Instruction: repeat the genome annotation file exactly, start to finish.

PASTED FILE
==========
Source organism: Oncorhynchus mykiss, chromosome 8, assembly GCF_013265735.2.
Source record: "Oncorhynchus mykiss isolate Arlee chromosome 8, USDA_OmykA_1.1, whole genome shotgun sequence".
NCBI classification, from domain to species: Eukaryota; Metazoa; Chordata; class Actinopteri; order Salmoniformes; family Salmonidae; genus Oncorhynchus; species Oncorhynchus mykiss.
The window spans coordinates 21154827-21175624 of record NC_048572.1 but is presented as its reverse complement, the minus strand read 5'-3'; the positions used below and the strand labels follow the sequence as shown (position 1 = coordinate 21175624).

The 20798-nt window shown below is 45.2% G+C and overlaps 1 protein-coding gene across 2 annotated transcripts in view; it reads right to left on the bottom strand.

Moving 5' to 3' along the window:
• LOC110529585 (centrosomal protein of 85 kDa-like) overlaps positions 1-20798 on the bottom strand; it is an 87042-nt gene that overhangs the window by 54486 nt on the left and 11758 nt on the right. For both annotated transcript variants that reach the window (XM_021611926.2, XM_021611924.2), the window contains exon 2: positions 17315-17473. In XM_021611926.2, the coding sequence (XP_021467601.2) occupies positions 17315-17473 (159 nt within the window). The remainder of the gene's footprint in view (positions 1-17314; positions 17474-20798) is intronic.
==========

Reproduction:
Source organism: Oncorhynchus mykiss, chromosome 8, assembly GCF_013265735.2.
Source record: "Oncorhynchus mykiss isolate Arlee chromosome 8, USDA_OmykA_1.1, whole genome shotgun sequence".
NCBI classification, from domain to species: Eukaryota; Metazoa; Chordata; class Actinopteri; order Salmoniformes; family Salmonidae; genus Oncorhynchus; species Oncorhynchus mykiss.
The window spans coordinates 21154827-21175624 of record NC_048572.1 but is presented as its reverse complement, the minus strand read 5'-3'; the positions used below and the strand labels follow the sequence as shown (position 1 = coordinate 21175624).

The 20798-nt window shown below is 45.2% G+C and overlaps 1 protein-coding gene across 2 annotated transcripts in view; it reads right to left on the bottom strand.

Moving 5' to 3' along the window:
• LOC110529585 (centrosomal protein of 85 kDa-like) overlaps positions 1-20798 on the bottom strand; it is an 87042-nt gene that overhangs the window by 54486 nt on the left and 11758 nt on the right. For both annotated transcript variants that reach the window (XM_021611926.2, XM_021611924.2), the window contains exon 2: positions 17315-17473. In XM_021611926.2, the coding sequence (XP_021467601.2) occupies positions 17315-17473 (159 nt within the window). The remainder of the gene's footprint in view (positions 1-17314; positions 17474-20798) is intronic.